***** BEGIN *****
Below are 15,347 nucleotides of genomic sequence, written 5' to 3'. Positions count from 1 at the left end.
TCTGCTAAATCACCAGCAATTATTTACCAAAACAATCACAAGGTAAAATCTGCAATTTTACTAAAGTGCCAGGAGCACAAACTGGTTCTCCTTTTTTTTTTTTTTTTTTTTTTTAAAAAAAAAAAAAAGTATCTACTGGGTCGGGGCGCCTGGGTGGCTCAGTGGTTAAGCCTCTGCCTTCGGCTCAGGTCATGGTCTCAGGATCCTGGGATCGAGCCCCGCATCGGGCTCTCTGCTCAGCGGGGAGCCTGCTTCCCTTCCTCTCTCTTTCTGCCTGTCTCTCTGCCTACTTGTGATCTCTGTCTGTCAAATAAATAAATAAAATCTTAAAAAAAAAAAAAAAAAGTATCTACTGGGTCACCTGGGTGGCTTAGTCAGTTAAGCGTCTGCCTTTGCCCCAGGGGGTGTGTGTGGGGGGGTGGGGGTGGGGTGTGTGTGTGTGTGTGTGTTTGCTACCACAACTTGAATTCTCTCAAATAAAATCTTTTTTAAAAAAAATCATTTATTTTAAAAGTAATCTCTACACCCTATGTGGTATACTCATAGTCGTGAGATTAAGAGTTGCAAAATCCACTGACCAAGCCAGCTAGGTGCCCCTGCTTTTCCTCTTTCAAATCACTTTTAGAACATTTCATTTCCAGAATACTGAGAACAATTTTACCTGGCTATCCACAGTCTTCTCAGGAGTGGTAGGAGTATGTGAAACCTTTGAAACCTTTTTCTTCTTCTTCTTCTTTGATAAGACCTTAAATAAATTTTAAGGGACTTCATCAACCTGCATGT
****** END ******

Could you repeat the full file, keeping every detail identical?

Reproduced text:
Below are 15,347 nucleotides of genomic sequence, written 5' to 3'. Positions count from 1 at the left end.
TCTGCTAAATCACCAGCAATTATTTACCAAAACAATCACAAGGTAAAATCTGCAATTTTACTAAAGTGCCAGGAGCACAAACTGGTTCTCCTTTTTTTTTTTTTTTTTTTTTTTAAAAAAAAAAAAAAGTATCTACTGGGTCGGGGCGCCTGGGTGGCTCAGTGGTTAAGCCTCTGCCTTCGGCTCAGGTCATGGTCTCAGGATCCTGGGATCGAGCCCCGCATCGGGCTCTCTGCTCAGCGGGGAGCCTGCTTCCCTTCCTCTCTCTTTCTGCCTGTCTCTCTGCCTACTTGTGATCTCTGTCTGTCAAATAAATAAATAAAATCTTAAAAAAAAAAAAAAAAAGTATCTACTGGGTCACCTGGGTGGCTTAGTCAGTTAAGCGTCTGCCTTTGCCCCAGGGGGTGTGTGTGGGGGGGTGGGGGTGGGGTGTGTGTGTGTGTGTGTGTTTGCTACCACAACTTGAATTCTCTCAAATAAAATCTTTTTTAAAAAAAATCATTTATTTTAAAAGTAATCTCTACACCCTATGTGGTATACTCATAGTCGTGAGATTAAGAGTTGCAAAATCCACTGACCAAGCCAGCTAGGTGCCCCTGCTTTTCCTCTTTCAAATCACTTTTAGAACATTTCATTTCCAGAATACTGAGAACAATTTTACCTGGCTATCCACAGTCTTCTCAGGAGTGGTAGGAGTATGTGAAACCTTTGAAACCTTTTTCTTCTTCTTCTTCTTTGATAAGACCTTAAATAAATTTTAAGGGACTTCATCAACCTGCATGT